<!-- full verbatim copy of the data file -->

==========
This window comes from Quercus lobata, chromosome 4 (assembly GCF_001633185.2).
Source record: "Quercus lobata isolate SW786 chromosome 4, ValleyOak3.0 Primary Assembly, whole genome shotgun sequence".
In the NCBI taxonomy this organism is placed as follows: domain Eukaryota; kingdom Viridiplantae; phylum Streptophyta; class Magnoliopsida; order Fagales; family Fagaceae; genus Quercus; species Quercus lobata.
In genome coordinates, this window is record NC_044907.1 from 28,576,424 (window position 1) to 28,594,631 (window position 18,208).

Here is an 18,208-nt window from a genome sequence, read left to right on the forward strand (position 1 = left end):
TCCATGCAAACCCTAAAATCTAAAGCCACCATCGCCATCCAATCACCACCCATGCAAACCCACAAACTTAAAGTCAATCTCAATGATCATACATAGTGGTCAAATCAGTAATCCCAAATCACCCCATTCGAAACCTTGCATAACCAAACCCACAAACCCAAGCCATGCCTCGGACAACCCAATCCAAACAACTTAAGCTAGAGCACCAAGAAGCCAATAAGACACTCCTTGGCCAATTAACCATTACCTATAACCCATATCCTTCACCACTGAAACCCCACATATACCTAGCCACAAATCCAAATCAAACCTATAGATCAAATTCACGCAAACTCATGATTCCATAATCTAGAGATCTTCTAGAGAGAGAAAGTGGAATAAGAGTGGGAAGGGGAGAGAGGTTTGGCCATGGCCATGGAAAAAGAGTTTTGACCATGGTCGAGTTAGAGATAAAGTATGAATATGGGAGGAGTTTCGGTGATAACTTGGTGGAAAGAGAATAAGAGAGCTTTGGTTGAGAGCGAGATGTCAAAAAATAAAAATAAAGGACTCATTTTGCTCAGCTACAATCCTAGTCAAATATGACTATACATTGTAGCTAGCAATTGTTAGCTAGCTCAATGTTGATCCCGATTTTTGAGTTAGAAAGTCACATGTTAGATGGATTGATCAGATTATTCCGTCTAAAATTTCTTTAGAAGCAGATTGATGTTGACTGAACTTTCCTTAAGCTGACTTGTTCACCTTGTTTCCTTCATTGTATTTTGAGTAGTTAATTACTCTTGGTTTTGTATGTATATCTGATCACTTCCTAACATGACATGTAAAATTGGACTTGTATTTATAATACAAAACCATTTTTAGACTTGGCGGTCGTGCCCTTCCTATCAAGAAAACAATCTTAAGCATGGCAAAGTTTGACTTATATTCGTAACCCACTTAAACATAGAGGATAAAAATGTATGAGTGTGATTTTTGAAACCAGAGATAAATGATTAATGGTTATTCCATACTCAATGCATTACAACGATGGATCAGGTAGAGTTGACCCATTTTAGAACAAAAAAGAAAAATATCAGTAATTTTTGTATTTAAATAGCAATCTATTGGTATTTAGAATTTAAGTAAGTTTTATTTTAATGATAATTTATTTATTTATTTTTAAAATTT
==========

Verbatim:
This window comes from Quercus lobata, chromosome 4 (assembly GCF_001633185.2).
Source record: "Quercus lobata isolate SW786 chromosome 4, ValleyOak3.0 Primary Assembly, whole genome shotgun sequence".
In the NCBI taxonomy this organism is placed as follows: domain Eukaryota; kingdom Viridiplantae; phylum Streptophyta; class Magnoliopsida; order Fagales; family Fagaceae; genus Quercus; species Quercus lobata.
In genome coordinates, this window is record NC_044907.1 from 28,576,424 (window position 1) to 28,594,631 (window position 18,208).

Here is an 18,208-nt window from a genome sequence, read left to right on the forward strand (position 1 = left end):
TCCATGCAAACCCTAAAATCTAAAGCCACCATCGCCATCCAATCACCACCCATGCAAACCCACAAACTTAAAGTCAATCTCAATGATCATACATAGTGGTCAAATCAGTAATCCCAAATCACCCCATTCGAAACCTTGCATAACCAAACCCACAAACCCAAGCCATGCCTCGGACAACCCAATCCAAACAACTTAAGCTAGAGCACCAAGAAGCCAATAAGACACTCCTTGGCCAATTAACCATTACCTATAACCCATATCCTTCACCACTGAAACCCCACATATACCTAGCCACAAATCCAAATCAAACCTATAGATCAAATTCACGCAAACTCATGATTCCATAATCTAGAGATCTTCTAGAGAGAGAAAGTGGAATAAGAGTGGGAAGGGGAGAGAGGTTTGGCCATGGCCATGGAAAAAGAGTTTTGACCATGGTCGAGTTAGAGATAAAGTATGAATATGGGAGGAGTTTCGGTGATAACTTGGTGGAAAGAGAATAAGAGAGCTTTGGTTGAGAGCGAGATGTCAAAAAATAAAAATAAAGGACTCATTTTGCTCAGCTACAATCCTAGTCAAATATGACTATACATTGTAGCTAGCAATTGTTAGCTAGCTCAATGTTGATCCCGATTTTTGAGTTAGAAAGTCACATGTTAGATGGATTGATCAGATTATTCCGTCTAAAATTTCTTTAGAAGCAGATTGATGTTGACTGAACTTTCCTTAAGCTGACTTGTTCACCTTGTTTCCTTCATTGTATTTTGAGTAGTTAATTACTCTTGGTTTTGTATGTATATCTGATCACTTCCTAACATGACATGTAAAATTGGACTTGTATTTATAATACAAAACCATTTTTAGACTTGGCGGTCGTGCCCTTCCTATCAAGAAAACAATCTTAAGCATGGCAAAGTTTGACTTATATTCGTAACCCACTTAAACATAGAGGATAAAAATGTATGAGTGTGATTTTTGAAACCAGAGATAAATGATTAATGGTTATTCCATACTCAATGCATTACAACGATGGATCAGGTAGAGTTGACCCATTTTAGAACAAAAAAGAAAAATATCAGTAATTTTTGTATTTAAATAGCAATCTATTGGTATTTAGAATTTAAGTAAGTTTTATTTTAATGATAATTTATTTATTTATTTTTAAAATTT